- President Donald Trump on Monday said the “Fake News Media” is “working overtime” to blame him for a mass shooting at two mosques in New Zealand last week.
- The alleged shooter praised Trump in a manifesto.
- Trump has faced criticism for not expressing more concern over white nationalism in the wake of the shooting.
President Donald Trump on Monday said the “Fake News Media” is “working overtime” to blame him for a mass shooting in Christchurch, New Zealand that saw dozens of people killed or wounded at two mosques.
“The Fake News Media is working overtime to blame me for the horrible attack in New Zealand. They will have to work very hard to prove that one,” Trump said in a tweet. “So Ridiculous!”
The man who claimed responsibility for the attack praised Trump as a “symbol of renewed white identity and common purpose” in a 74-page manifesto that espoused white nationalist beliefs.
The shooting, which resulted in the deaths of 51 people, has been deemed terrorism by New Zealand Prime Minister Jacinda Ardern.
In contrast to other world leaders, Trump did not mention terrorism or bigotry in his initial response to the attack, though other members of the administration did. Trump’s response drew criticism from Democrats and commentators.
White House counselor Kellyanne Conway on Monday morning encouraged Americans to read the alleged shooter’s manifesto, contending a careful look at it would exonerate the president in the public’s eyes.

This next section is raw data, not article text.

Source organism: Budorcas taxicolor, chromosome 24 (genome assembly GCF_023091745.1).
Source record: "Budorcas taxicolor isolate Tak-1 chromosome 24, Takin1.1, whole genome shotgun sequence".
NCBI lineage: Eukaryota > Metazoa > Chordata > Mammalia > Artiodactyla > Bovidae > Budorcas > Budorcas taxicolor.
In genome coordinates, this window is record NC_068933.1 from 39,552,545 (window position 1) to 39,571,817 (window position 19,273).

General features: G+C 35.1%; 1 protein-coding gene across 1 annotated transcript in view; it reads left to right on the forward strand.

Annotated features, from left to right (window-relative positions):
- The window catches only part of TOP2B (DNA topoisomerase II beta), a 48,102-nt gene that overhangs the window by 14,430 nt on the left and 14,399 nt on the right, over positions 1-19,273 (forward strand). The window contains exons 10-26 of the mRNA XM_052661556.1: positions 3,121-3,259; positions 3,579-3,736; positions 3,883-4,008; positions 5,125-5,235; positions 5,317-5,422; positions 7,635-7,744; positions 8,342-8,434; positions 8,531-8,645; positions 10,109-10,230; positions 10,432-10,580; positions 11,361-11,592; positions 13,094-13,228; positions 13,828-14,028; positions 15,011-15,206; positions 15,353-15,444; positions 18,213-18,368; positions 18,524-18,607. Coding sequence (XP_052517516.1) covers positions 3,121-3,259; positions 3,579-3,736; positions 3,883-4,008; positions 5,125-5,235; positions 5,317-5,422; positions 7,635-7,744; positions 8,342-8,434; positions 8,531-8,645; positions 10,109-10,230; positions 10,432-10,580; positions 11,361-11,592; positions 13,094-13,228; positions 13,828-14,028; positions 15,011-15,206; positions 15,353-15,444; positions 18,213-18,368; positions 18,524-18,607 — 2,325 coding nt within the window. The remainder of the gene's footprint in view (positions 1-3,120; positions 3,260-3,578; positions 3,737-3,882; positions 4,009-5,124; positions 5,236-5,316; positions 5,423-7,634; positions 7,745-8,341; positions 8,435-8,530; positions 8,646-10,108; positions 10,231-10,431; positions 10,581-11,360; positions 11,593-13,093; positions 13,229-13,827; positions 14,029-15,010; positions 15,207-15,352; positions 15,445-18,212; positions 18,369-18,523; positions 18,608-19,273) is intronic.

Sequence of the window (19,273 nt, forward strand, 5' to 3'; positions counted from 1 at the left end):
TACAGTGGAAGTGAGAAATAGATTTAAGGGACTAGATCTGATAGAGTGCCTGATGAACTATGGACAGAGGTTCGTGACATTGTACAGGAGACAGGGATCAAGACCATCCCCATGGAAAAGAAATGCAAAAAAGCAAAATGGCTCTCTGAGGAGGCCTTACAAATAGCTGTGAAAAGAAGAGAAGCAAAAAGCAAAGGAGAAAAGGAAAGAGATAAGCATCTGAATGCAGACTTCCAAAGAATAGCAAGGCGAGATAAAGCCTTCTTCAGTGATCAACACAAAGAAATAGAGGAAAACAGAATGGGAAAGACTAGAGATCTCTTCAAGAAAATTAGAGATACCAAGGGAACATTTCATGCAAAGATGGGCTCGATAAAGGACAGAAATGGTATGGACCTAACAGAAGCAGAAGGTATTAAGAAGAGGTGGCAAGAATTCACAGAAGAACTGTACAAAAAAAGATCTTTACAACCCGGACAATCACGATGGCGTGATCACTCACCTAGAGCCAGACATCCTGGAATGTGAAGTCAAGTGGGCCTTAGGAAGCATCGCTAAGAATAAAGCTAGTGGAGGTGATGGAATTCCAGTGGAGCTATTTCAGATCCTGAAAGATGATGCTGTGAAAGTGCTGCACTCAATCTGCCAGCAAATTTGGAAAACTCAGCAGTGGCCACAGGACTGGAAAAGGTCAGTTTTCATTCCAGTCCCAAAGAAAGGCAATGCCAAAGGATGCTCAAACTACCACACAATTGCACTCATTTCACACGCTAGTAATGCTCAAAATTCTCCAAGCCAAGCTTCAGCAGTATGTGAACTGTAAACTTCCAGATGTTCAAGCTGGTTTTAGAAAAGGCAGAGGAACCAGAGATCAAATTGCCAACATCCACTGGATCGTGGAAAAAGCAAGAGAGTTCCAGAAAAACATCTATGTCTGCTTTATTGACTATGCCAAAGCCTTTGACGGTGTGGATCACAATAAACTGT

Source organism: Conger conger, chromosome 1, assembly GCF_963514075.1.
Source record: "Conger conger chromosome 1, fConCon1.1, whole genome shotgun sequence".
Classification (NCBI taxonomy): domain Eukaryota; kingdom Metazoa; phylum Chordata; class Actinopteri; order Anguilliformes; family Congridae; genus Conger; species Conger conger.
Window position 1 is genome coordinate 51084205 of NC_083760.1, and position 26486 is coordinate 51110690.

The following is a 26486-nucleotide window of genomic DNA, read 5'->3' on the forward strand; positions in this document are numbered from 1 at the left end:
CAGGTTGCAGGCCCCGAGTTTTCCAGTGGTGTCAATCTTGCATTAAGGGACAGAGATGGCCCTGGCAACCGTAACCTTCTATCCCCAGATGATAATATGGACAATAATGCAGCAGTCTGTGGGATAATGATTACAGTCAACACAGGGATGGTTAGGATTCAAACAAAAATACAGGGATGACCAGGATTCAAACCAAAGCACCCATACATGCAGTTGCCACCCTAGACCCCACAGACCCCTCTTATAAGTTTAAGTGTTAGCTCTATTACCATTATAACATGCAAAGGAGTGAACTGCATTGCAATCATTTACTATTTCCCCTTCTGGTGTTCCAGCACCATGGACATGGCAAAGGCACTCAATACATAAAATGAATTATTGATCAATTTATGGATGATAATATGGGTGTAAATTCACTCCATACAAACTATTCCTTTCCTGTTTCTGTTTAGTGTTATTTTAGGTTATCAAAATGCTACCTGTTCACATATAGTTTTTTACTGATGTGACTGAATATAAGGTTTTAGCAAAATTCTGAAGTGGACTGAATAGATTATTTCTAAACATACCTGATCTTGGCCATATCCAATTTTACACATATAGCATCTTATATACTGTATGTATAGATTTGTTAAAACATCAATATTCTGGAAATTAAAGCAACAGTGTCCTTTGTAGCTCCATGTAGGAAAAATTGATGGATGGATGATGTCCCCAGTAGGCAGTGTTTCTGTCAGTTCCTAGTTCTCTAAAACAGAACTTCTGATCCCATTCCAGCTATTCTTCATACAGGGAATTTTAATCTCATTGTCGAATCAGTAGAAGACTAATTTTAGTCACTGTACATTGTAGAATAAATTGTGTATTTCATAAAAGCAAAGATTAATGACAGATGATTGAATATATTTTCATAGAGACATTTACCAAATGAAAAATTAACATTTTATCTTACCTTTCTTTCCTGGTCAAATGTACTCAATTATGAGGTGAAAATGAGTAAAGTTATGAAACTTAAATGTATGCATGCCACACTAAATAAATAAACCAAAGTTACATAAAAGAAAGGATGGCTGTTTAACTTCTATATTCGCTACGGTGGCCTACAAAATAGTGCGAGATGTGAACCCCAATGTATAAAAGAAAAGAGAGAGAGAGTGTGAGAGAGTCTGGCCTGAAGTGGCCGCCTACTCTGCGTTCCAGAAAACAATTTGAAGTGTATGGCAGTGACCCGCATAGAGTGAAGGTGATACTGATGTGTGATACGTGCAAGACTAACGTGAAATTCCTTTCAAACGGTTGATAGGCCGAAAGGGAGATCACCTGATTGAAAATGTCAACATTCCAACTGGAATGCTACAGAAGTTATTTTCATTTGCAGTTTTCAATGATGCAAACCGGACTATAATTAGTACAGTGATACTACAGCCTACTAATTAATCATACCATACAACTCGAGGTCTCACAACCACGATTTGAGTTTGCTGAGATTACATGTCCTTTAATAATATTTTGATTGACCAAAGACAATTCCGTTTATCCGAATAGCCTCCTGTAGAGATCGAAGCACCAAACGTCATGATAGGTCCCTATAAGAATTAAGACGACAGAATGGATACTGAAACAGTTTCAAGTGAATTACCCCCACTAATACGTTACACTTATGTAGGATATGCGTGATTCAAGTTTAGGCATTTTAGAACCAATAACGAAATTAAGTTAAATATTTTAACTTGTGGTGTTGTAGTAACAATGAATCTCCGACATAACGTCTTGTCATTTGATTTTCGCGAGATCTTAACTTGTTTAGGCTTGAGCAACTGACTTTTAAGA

.@KellyannePolls is on @foxandfriends urging people to read the New Zealand shooter's entire bigoted manifesto in which he describes Trump as "a symbol of renewed white identity & common purpose," because she thinks studying it will somehow prove Trump didn't really inspire him. pic.twitter.com/W8v8gpaEyX
— Aaron Rupar (@atrupar) March 18, 2019
In the wake of the shooting, Trump was asked whether he believes white nationalism is on the rise around the world.
“I don’t really. I think it’s a small group of people that have very, very serious problems, I guess,” Trump told reporters on Friday.
Recent statistics and research has shown a recent increase in violence linked to white nationalists and supremacists.
When asked whether she agreed with Trump about the state of white nationalism in the world, New Zealand’s prime minister said, “No.”
Meanwhile, White House chief of staff Mick Mulvaney on Sunday said he didn’t believe anyone could say Trump, who called for banning all Muslims from the US during his presidential campaign, is “anti-Muslim.” Mulvaney also said Trump “is not a white supremacist,” adding that attempting to link him to the New Zealand massacre is “absurd.”
Trump controversially blamed “many sides” for deadly violence at a neo-Nazi rally in Charlottesville, Virginia, in August 2017. The president’s response to the events in New Zealand is reminiscent of his overall reaction to Charlottesville, which also produced significant backlash.